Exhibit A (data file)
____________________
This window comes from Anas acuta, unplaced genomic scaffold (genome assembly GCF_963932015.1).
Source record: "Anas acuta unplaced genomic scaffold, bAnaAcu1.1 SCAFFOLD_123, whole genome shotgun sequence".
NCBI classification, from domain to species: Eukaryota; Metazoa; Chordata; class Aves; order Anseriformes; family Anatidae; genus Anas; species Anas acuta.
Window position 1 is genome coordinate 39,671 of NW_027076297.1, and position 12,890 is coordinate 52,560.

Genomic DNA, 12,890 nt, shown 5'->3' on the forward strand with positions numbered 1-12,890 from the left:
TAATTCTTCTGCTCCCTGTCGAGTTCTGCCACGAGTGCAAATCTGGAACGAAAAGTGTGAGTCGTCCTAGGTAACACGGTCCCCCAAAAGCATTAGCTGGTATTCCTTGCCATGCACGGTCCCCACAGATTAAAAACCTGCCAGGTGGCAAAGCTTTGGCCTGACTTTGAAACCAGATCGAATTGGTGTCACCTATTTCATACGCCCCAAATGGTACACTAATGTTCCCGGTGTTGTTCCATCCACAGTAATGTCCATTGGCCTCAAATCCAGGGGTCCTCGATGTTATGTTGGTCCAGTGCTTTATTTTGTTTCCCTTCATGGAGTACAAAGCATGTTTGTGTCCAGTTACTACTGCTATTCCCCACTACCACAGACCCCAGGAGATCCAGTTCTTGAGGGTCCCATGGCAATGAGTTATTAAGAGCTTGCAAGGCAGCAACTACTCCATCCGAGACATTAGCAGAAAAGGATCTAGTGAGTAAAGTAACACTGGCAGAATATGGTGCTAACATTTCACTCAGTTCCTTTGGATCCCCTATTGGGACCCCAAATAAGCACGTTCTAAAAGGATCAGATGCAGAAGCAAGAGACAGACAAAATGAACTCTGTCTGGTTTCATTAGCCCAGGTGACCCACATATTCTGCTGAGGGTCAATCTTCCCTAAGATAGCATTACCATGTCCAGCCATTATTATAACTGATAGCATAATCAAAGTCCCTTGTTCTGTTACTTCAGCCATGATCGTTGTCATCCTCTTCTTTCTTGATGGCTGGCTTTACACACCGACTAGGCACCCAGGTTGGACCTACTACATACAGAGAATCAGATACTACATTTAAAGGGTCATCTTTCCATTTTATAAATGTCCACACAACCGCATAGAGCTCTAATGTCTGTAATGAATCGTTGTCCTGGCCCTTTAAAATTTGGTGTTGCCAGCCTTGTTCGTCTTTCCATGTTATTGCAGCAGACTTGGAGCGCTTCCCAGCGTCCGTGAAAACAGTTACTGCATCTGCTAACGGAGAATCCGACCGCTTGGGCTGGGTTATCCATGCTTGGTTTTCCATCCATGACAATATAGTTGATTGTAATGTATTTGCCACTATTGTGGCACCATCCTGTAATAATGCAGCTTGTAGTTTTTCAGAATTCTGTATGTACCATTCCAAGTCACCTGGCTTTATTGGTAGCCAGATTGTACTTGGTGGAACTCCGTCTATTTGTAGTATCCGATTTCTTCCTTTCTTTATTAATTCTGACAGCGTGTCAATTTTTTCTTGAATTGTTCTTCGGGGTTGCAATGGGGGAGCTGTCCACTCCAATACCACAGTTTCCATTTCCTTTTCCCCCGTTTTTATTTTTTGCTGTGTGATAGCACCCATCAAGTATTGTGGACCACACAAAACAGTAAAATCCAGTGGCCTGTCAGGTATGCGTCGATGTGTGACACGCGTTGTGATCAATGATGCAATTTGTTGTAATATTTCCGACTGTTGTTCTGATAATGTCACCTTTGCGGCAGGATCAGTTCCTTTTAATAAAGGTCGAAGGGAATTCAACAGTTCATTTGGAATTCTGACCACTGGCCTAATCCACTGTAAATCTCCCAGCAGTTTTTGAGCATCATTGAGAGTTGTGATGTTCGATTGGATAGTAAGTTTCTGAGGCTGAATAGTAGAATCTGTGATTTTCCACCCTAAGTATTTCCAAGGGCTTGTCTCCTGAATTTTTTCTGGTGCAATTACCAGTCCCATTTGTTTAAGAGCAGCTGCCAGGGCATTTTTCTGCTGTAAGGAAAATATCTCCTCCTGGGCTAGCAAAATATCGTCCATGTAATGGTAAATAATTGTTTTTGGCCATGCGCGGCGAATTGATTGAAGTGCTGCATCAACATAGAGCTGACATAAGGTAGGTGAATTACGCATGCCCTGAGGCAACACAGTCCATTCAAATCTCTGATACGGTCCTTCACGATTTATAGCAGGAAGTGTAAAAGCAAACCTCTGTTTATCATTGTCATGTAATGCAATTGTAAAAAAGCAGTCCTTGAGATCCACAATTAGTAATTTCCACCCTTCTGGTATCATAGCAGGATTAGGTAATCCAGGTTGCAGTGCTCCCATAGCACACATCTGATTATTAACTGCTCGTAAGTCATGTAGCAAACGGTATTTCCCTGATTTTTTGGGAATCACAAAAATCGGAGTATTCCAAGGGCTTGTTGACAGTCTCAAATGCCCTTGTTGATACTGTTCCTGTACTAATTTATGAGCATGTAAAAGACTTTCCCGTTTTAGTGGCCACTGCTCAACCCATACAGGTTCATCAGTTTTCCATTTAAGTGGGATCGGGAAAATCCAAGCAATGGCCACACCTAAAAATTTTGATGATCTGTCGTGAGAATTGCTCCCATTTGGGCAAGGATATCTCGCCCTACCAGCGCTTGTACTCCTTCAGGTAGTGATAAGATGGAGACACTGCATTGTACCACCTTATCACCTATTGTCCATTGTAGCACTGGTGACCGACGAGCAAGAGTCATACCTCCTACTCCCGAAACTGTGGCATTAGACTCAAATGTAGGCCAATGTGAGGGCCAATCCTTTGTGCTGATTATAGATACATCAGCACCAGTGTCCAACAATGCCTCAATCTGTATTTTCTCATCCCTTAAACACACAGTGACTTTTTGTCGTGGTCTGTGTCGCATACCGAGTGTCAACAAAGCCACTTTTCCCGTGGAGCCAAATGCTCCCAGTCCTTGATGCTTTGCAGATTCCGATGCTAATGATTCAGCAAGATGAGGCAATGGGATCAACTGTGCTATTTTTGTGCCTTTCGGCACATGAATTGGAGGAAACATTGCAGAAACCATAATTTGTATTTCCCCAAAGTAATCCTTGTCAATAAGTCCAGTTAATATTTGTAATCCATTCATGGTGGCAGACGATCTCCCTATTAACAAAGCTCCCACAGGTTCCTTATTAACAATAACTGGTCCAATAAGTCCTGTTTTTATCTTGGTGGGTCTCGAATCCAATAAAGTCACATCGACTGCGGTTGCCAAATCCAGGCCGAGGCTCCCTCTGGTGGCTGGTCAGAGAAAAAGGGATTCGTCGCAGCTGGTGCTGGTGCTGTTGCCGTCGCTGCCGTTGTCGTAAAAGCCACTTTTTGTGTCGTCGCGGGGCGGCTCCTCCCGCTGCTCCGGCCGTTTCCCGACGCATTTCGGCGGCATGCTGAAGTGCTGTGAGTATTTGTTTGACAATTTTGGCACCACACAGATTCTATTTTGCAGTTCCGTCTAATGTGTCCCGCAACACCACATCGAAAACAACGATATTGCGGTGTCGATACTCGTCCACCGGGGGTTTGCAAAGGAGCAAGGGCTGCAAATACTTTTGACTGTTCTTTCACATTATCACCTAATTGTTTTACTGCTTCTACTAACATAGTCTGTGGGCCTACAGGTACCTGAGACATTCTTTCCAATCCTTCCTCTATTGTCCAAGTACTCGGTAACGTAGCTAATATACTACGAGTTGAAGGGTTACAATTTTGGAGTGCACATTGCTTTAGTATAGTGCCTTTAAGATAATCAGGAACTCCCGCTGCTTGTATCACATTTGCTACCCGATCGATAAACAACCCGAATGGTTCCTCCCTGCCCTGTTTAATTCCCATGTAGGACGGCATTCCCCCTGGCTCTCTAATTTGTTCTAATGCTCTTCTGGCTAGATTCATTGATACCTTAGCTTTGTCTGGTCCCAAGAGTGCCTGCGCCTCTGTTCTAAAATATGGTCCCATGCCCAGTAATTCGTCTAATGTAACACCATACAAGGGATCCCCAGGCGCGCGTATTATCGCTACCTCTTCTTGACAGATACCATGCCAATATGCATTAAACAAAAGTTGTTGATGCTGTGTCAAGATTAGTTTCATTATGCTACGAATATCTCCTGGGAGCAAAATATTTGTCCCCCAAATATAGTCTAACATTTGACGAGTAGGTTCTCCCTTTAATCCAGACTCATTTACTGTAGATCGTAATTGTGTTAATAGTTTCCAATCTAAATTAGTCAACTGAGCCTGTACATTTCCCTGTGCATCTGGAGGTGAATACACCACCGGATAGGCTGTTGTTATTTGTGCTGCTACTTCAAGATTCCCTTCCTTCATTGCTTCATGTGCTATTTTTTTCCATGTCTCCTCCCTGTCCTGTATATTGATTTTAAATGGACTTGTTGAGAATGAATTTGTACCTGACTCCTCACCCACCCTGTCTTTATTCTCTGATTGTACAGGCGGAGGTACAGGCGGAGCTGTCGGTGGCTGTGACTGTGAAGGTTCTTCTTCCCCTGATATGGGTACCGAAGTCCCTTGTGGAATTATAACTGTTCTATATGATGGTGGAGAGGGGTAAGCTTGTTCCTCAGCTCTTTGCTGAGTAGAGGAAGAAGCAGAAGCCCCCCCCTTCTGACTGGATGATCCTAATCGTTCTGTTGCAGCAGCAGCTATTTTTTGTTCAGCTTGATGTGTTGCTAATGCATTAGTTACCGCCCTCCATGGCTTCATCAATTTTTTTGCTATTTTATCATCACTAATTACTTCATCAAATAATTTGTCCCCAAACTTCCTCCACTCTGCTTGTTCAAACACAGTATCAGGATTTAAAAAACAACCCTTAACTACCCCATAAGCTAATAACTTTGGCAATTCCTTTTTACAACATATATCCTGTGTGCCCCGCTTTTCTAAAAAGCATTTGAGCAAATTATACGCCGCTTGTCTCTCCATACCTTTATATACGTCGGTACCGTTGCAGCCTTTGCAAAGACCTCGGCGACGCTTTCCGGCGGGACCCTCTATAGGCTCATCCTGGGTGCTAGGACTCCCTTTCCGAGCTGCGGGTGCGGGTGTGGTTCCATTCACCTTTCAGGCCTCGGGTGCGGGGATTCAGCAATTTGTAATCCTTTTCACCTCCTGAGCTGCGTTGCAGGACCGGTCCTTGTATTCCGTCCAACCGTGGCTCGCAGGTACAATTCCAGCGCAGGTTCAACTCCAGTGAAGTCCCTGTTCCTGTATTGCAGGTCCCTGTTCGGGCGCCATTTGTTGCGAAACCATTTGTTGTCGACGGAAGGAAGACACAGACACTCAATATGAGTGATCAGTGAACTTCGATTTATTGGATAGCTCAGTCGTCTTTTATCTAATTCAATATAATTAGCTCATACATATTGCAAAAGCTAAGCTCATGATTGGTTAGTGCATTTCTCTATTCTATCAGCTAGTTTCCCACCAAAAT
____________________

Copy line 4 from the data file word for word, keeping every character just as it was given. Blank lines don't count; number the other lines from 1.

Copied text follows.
Window position 1 is genome coordinate 39,671 of NW_027076297.1, and position 12,890 is coordinate 52,560.